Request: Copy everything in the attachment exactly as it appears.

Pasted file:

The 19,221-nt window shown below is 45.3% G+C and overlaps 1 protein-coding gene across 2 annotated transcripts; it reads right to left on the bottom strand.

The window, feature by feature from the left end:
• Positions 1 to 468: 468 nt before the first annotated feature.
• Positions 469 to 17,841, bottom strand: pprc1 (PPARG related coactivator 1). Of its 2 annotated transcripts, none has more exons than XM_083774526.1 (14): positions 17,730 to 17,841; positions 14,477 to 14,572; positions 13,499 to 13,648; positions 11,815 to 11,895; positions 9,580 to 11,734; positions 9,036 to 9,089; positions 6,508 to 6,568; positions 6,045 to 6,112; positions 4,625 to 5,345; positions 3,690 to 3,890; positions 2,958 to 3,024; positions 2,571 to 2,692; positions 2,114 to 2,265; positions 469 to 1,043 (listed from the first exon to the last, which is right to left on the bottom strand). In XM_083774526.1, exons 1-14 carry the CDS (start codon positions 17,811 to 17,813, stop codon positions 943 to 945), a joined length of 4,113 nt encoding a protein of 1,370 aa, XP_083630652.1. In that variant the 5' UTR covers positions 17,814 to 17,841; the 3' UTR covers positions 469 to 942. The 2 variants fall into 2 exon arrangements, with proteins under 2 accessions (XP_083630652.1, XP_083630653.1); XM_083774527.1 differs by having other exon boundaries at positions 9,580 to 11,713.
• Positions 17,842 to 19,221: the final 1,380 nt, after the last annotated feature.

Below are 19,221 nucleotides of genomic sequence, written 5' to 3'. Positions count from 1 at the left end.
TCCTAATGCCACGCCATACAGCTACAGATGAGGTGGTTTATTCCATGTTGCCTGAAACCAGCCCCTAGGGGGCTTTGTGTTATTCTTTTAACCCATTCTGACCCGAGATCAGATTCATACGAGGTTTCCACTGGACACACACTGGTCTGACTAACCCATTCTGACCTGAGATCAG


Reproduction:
The 19,221-nt window shown below is 45.3% G+C and overlaps 1 protein-coding gene across 2 annotated transcripts; it reads right to left on the bottom strand.

The window, feature by feature from the left end:
• Positions 1 to 468: 468 nt before the first annotated feature.
• Positions 469 to 17,841, bottom strand: pprc1 (PPARG related coactivator 1). Of its 2 annotated transcripts, none has more exons than XM_083774526.1 (14): positions 17,730 to 17,841; positions 14,477 to 14,572; positions 13,499 to 13,648; positions 11,815 to 11,895; positions 9,580 to 11,734; positions 9,036 to 9,089; positions 6,508 to 6,568; positions 6,045 to 6,112; positions 4,625 to 5,345; positions 3,690 to 3,890; positions 2,958 to 3,024; positions 2,571 to 2,692; positions 2,114 to 2,265; positions 469 to 1,043 (listed from the first exon to the last, which is right to left on the bottom strand). In XM_083774526.1, exons 1-14 carry the CDS (start codon positions 17,811 to 17,813, stop codon positions 943 to 945), a joined length of 4,113 nt encoding a protein of 1,370 aa, XP_083630652.1. In that variant the 5' UTR covers positions 17,814 to 17,841; the 3' UTR covers positions 469 to 942. The 2 variants fall into 2 exon arrangements, with proteins under 2 accessions (XP_083630652.1, XP_083630653.1); XM_083774527.1 differs by having other exon boundaries at positions 9,580 to 11,713.
• Positions 17,842 to 19,221: the final 1,380 nt, after the last annotated feature.

Below are 19,221 nucleotides of genomic sequence, written 5' to 3'. Positions count from 1 at the left end.
TCCTAATGCCACGCCATACAGCTACAGATGAGGTGGTTTATTCCATGTTGCCTGAAACCAGCCCCTAGGGGGCTTTGTGTTATTCTTTTAACCCATTCTGACCCGAGATCAGATTCATACGAGGTTTCCACTGGACACACACTGGTCTGACTAACCCATTCTGACCTGAGATCAG